Moving into the first chapter of the volume, a substantial chapter in a very substantial volume, Witherington begins to examine the center point of theology and ethics in the New Testament: Jesus Christ. Acknowledging that the Gospels as lacking ‘Jesus Papers’ he nevertheless holds to the credibility of those works as eyewitness testimony to the life and work of Jesus Christ.
The author does make the point, building on his previous prologue, that to know the thought world of the New Testament, one must not see it only through the eyes of later theologians, but through the very Jewishness of the community. He sets about to established the messianism of the time predating the Christ event, and indeed, draws out the stark separation between the Old and the New in regards to heaven, hell, satan, demons, and the Messiah himself.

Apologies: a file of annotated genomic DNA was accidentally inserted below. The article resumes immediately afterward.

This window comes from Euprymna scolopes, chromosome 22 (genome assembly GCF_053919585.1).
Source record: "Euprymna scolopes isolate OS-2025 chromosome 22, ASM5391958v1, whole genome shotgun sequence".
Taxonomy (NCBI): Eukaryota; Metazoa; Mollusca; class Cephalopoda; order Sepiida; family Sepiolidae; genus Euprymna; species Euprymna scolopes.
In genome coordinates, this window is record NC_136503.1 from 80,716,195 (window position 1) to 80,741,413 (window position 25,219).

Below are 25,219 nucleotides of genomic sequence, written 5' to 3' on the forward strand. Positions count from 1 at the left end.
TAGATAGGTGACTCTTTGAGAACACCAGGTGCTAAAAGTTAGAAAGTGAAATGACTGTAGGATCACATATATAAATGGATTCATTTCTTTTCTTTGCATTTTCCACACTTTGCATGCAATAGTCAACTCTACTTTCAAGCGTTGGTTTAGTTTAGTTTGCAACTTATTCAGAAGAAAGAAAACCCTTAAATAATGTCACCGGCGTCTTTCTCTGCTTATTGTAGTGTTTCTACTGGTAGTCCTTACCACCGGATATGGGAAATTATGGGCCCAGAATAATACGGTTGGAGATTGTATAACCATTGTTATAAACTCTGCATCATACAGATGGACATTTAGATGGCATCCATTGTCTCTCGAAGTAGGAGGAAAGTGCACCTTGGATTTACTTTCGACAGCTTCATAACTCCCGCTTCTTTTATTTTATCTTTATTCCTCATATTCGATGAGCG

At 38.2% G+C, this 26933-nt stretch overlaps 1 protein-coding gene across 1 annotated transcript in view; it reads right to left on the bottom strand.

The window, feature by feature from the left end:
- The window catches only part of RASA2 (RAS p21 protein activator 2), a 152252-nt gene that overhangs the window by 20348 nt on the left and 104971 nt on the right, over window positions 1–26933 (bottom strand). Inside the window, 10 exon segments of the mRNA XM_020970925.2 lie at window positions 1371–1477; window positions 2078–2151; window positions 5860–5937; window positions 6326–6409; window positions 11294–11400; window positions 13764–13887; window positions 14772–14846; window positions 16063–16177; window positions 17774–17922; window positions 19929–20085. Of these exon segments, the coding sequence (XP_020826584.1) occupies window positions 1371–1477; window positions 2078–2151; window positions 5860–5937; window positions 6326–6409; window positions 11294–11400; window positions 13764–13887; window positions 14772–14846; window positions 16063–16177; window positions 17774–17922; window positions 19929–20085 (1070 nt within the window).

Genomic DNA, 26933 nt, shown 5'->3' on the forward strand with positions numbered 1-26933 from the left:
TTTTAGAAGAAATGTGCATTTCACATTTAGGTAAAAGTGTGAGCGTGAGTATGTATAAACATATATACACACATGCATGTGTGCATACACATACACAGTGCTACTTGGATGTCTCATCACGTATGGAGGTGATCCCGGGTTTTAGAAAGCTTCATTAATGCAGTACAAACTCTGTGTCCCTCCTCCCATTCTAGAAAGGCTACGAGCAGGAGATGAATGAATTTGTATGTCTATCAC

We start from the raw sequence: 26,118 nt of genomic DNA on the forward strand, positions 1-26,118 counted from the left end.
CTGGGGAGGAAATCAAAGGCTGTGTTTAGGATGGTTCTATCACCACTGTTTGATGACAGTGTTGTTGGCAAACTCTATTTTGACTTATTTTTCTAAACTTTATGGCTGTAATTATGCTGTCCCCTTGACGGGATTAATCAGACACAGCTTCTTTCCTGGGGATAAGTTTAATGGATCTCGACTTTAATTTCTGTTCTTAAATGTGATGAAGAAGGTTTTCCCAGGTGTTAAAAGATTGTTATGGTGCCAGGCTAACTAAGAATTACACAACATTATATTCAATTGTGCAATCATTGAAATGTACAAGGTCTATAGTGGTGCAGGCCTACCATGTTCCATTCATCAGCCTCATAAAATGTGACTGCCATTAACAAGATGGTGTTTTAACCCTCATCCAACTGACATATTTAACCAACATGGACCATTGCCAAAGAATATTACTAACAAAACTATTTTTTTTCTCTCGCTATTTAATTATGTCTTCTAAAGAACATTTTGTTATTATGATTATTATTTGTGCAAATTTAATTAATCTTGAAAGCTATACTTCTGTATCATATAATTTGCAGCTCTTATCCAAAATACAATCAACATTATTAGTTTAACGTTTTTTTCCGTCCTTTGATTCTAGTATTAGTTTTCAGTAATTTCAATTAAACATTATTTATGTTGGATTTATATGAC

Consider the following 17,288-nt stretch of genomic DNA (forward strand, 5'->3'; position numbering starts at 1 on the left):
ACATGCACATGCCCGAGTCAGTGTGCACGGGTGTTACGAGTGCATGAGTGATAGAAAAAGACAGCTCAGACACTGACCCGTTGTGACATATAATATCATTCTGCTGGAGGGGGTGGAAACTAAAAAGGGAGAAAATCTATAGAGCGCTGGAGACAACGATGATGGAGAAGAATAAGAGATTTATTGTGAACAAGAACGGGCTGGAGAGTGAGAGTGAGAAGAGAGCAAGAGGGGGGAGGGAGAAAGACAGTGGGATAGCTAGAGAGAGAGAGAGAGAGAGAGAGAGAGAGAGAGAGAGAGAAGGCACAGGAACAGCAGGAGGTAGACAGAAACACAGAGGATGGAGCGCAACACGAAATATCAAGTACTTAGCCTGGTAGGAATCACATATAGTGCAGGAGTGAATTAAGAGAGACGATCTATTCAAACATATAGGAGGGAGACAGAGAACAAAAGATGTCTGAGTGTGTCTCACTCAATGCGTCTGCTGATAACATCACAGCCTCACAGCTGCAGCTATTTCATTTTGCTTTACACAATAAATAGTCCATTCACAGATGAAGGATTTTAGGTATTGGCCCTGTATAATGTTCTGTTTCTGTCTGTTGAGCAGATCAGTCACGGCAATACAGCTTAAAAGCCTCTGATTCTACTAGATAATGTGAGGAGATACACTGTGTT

It is agreeable to note that Witherington rests within the current scholarship of Second Temple Judaism, and I since perhaps some New Perspectives as well. He brings in Qumran and the Wisdom Literature (sapiential) of the Deuterocanon. Further, he moves past the usual story of Christ to focus a little bit on Christ’s ‘teasing of the intellect’ in regards to salvation. Ending this subsection, the author explores the connection between Christ and the Wisdom corpus (Proverbs, Wisdom, Sirach, Baruch, etc…) and the Messianic Titles of the period (Son of God, Son of Man, Messiah, etc…).